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Code Zero (German) Paperback – 1 Jun 2008

4.3 out of 5 stars 215 customer reviews

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Product details

  • Paperback
  • Publisher: Ullstein Taschenbuchvlg. (Jun. 2008)
  • Language: German
  • ISBN-10: 3548269397
  • ISBN-13: 978-3548269399
  • Product Dimensions: 11.9 x 3.5 x 19.1 cm
  • Average Customer Review: 4.3 out of 5 stars  See all reviews (215 customer reviews)
  • Amazon Bestsellers Rank: 2,584,750 in Books (See Top 100 in Books)

Customer Reviews

Top Customer Reviews

Format: Hardcover
Having been a long-time fan of Mr Follett's early work, I was a bit disappointed by his last two novels (The Third Twin & The Hammer of Eden).
"Code to Zero", which is again set in the Eastern US, starts off quite well and is an entertaining read over all, but after finishing it (which doesn't take very long at barely 300 pages net) I found it suffered from the same flaws that Ken Follett's other recent novels had: it's just too superficial.
The lost memory idea is not really new, but a gifted author like Mr Follett should have made so much more out of a pretty simple storyline. Like its two predecessors, "Code to Zero" reads like a TV-thriller script which includes a strangely shallow love interest sideline.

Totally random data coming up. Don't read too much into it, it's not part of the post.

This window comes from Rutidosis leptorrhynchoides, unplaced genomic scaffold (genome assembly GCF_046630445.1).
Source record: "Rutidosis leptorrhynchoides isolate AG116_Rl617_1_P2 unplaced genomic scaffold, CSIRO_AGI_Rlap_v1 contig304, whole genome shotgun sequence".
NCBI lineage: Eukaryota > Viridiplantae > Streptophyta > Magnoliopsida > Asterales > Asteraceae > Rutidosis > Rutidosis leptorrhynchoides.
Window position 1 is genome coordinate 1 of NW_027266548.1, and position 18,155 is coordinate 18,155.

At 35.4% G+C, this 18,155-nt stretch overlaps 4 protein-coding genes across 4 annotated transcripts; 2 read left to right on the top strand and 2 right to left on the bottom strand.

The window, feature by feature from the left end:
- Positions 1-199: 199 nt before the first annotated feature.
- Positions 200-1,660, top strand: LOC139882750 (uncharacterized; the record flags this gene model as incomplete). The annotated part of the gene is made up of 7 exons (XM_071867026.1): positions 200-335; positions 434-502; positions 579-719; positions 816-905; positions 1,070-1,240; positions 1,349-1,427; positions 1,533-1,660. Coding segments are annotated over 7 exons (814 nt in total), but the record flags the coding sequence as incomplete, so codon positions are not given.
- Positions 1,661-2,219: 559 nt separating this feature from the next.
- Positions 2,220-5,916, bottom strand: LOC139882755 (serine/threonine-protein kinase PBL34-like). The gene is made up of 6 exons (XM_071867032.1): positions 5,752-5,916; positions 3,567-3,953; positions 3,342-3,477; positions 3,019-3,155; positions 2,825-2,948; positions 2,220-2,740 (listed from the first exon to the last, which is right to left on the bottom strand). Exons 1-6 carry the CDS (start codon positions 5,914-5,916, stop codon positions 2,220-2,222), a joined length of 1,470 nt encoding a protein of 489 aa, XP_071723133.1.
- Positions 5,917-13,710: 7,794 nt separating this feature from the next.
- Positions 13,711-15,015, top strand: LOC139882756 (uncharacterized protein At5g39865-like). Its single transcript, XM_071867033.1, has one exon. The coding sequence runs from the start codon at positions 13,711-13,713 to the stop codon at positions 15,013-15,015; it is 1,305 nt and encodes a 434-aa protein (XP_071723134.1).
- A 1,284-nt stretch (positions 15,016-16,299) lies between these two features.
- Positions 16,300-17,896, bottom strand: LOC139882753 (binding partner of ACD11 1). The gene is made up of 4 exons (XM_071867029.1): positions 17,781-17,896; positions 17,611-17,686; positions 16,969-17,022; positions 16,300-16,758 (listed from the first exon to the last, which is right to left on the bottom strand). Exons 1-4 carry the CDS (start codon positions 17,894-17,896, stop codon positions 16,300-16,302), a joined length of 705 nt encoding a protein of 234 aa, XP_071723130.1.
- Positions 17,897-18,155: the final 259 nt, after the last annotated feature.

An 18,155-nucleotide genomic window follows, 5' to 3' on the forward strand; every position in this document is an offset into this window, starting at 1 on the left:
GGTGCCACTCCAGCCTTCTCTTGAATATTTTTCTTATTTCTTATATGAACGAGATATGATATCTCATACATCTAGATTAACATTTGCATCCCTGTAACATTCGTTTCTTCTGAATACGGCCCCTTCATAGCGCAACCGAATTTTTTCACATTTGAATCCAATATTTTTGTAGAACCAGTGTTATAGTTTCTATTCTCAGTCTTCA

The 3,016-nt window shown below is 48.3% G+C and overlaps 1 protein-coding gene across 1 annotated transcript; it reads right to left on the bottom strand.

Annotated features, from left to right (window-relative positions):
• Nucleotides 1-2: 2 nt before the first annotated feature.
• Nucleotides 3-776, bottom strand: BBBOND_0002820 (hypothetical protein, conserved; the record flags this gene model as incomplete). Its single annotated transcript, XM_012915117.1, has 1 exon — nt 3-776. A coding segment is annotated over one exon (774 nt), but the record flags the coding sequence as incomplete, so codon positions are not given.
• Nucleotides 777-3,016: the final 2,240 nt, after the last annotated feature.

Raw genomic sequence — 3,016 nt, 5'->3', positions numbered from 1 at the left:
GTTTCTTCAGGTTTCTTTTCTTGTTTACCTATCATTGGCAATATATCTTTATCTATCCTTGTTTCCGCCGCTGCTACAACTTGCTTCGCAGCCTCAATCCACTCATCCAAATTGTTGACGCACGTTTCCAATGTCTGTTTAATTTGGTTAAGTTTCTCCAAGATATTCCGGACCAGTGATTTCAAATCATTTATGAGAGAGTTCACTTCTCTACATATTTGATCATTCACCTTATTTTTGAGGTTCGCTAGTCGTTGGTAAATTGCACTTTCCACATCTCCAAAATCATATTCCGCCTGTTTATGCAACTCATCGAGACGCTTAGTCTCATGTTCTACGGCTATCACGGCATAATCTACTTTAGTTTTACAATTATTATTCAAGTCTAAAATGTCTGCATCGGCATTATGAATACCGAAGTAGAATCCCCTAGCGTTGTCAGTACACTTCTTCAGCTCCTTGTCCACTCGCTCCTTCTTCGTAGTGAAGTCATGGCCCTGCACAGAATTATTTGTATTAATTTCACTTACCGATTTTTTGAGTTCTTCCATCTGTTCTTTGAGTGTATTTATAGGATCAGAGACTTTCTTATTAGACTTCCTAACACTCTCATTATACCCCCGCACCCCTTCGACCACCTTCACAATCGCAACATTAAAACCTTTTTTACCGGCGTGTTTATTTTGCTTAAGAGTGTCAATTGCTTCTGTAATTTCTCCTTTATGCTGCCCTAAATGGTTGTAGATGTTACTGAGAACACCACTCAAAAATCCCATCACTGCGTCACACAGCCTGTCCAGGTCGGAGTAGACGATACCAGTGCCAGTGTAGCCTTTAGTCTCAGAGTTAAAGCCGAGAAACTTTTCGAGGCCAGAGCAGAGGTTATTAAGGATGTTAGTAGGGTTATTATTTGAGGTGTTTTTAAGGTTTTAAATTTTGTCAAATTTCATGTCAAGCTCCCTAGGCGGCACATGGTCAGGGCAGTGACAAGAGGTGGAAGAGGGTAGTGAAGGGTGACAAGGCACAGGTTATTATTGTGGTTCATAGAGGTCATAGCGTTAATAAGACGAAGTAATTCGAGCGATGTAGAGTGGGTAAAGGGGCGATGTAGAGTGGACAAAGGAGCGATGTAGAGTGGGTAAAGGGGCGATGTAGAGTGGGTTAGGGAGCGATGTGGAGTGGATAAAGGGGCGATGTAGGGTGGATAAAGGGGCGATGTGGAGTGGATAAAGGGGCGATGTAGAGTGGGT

I'd rather wait two or even three years for a new Follett novel that's up to the standards of "The Pillars of the Earth", "Night Over Water" or "Eye of the Needle" than be slightly disappointed again by another rush-job like the new book.
I really wish this review could've been more positive, but in comparison to earlier Follett classics "Code to Zero" is a terribly flat affair.
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Format: Hardcover
Warning: Many people who start to read this book will not be able to put it down. As a result, you may miss some sleep unless you start reading early in the day. I stayed up until 2:17 a.m. to finish it.